Once upon a time, there was an aircraft designed to fly with 52 gallons of Vodka to keep its 3 crewmembers comfortable during the flight. Whatever vodka wasn’t used up during the flight would be divided up between the flight crew and the maintenance crew on the ground. Though it may seem fictional, this was actually a real plane.
In the mid-1950s, both the Soviet Union and the United States introduced their first supersonic fighters: the MiG-19 and F-102. This meant that the Soviet’s Tu-16, a subsonic bomber, was now vulnerable to supersonic interceptors. The introduction of surface-to-air missiles would further add another threat to subsonic flight.
After America developed its first supersonic bomber – the B-58 Hustler, the Soviet Union was quick to design its response: the Tu-22.
Developing The Tu-22
Andrei Tupolev decided to make the old Tu-16 design supersonic by doubling its engine count from two to now four turbojets. But as it turns out, making something subsonic into supersonic would require more than adding two jets.
The new engines were placed all the way back, on two sides of the vertical stabilizer, to resolve the unintended pitching it experiences whenever it reached Mach 1. Having the engines at the back had its downsides, however.
It caused the aircraft’s center of gravity to move toward the back, meaning the aircraft had to move fast in order to stay level. If not, its nose would tip up and cause the Tu-22 to stall. This was also the reason why the Tu-22 had to maintain a landing speed of ~220 mph.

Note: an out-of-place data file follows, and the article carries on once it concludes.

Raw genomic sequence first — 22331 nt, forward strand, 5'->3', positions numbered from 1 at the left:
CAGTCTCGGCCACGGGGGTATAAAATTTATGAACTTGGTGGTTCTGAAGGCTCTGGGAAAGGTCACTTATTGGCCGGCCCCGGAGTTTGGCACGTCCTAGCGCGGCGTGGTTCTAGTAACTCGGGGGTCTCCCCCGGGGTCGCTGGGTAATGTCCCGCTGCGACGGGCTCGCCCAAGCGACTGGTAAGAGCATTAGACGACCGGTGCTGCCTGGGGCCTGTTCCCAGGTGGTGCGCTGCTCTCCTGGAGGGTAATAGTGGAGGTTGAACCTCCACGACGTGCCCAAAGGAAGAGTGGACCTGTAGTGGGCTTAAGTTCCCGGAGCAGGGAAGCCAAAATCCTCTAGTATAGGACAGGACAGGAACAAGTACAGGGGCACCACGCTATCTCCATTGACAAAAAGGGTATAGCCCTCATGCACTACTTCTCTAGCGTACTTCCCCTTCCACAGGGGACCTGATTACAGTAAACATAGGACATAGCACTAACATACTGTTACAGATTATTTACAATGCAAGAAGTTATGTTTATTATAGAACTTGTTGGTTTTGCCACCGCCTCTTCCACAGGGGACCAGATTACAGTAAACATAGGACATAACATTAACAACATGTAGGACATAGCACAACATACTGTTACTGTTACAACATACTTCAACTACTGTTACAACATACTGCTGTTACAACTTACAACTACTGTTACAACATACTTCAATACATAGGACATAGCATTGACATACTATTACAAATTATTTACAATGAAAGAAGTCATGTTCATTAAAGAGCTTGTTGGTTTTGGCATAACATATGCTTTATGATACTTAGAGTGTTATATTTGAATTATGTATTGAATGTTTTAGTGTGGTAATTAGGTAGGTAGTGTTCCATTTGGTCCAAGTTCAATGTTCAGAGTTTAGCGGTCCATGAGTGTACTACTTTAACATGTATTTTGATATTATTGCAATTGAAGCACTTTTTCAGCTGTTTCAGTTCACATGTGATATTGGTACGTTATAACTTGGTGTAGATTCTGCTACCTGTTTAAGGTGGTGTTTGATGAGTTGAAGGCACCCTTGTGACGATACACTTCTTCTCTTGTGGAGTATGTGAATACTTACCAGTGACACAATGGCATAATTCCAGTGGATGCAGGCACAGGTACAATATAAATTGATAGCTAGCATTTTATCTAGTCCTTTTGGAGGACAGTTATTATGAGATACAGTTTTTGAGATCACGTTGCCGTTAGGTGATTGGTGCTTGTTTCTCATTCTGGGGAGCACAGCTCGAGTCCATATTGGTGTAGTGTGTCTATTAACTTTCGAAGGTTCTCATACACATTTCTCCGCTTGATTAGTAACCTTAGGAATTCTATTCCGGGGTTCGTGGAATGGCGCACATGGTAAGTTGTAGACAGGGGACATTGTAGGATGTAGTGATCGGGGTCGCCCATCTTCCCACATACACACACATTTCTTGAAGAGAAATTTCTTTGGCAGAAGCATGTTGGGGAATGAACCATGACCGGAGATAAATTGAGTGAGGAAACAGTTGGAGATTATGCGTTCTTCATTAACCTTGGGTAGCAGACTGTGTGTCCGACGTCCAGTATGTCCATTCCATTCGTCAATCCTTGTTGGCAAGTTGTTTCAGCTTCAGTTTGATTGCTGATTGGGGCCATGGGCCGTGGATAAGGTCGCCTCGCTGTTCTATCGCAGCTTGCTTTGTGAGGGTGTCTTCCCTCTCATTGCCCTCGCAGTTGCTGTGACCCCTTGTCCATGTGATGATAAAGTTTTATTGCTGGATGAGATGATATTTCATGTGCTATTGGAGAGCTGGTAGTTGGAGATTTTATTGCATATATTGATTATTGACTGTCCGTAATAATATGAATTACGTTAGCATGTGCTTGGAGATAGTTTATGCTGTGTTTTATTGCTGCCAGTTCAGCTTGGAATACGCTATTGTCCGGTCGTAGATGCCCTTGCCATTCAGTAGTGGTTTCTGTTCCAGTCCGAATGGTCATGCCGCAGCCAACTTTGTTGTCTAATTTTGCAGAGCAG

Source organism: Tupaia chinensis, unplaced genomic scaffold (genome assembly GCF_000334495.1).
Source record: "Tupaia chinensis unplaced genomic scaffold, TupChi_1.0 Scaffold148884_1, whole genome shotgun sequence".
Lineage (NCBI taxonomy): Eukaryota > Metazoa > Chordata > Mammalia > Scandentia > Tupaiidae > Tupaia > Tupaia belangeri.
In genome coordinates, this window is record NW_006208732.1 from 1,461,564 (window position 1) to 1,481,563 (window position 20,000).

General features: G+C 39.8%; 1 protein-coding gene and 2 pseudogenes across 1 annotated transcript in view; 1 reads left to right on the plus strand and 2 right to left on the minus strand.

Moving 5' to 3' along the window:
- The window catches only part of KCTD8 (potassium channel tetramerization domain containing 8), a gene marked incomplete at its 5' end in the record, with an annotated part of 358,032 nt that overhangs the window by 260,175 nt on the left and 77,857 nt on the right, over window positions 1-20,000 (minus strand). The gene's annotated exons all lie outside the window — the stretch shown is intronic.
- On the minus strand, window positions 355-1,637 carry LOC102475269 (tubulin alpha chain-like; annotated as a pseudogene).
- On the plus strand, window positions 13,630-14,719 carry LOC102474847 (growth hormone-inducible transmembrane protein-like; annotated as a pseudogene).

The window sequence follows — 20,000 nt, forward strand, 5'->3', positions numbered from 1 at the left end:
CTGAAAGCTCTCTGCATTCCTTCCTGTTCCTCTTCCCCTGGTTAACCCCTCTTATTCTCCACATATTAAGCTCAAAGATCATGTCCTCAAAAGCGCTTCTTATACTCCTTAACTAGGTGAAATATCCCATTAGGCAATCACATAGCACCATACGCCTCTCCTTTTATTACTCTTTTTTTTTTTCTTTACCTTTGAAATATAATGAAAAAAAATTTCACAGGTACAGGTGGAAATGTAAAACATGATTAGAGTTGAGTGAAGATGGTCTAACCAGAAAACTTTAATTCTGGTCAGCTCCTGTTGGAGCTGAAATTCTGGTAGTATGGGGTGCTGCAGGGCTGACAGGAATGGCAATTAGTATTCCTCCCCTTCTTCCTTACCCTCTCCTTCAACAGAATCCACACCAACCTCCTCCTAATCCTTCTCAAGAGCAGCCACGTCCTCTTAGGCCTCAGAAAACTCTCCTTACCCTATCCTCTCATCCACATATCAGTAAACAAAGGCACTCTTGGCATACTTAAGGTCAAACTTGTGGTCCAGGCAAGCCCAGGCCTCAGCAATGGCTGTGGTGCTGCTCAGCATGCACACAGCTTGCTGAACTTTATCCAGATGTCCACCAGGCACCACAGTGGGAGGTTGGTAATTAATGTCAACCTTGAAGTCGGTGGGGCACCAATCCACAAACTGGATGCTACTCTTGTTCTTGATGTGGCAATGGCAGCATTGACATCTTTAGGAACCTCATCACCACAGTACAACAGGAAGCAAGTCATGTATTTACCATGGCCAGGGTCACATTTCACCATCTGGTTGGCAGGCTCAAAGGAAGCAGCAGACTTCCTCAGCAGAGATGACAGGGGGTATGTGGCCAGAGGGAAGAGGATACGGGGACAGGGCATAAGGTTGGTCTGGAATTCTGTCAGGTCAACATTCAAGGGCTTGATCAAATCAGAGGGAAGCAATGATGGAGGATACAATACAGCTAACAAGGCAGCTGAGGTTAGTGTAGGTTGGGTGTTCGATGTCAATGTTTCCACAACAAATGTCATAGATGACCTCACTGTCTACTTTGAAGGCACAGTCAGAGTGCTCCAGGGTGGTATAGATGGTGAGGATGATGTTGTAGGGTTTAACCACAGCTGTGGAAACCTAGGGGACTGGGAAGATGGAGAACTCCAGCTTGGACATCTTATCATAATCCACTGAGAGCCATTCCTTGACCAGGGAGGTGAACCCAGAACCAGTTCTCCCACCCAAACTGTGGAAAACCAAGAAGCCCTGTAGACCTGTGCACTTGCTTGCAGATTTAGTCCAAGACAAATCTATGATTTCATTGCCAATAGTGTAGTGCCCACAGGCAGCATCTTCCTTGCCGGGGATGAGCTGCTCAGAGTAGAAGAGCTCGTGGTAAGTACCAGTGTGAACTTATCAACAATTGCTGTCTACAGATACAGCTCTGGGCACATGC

Nothing Wrong Here
Before it entered widespread production, the Tu-22 was involved in a fatal crash that would be swept under the rug. During that flight, the aircraft was flying smoothly until it started to reach supersonic speeds. It soon began to vibrate for some time until the crew heard a loud snap. The crew was ordered to eject, but the pilot tried his best to save the aircraft to no avail. Engineers would later find only one reason for the crash: the flutter in the stabilizers during supersonic flight.
Surprisingly, this didn’t stop the Tu-22 from entering production.
The Mean-Eater Nickname
By 1962, around 20 Tu-22s have already been produced even though they were still technically being used for testing. A total of 311 Tu-22s were built but around 70 of those were lost due to accidents. Bad design aside, it was theorized that having only a single pilot may have caused some of these crashes.
After over 30 years of operations, more than 40 crew members have lost their lives, earning the Tu-22 the nickname of “Man-Eater”. There was one thing that worked flawlessly on the Tu-22 though – it ran on 52 gallons of vodka.
The comfort level of the crew onboard is important, so having an air-conditioned cockpit is seen as a necessity. Its AC was simple: take hot air from the engine compressor and run it through a tank mixed with 60% distilled water and 40% ethanol.
The alcohol mixture would then absorb the heat and evaporate at 10 gallons per hour of flight, giving cool air inside the cockpit. Upon landing, any leftover vodka would then be drained and distributed between the flight and ground crews. You can’t get any more Soviet than this!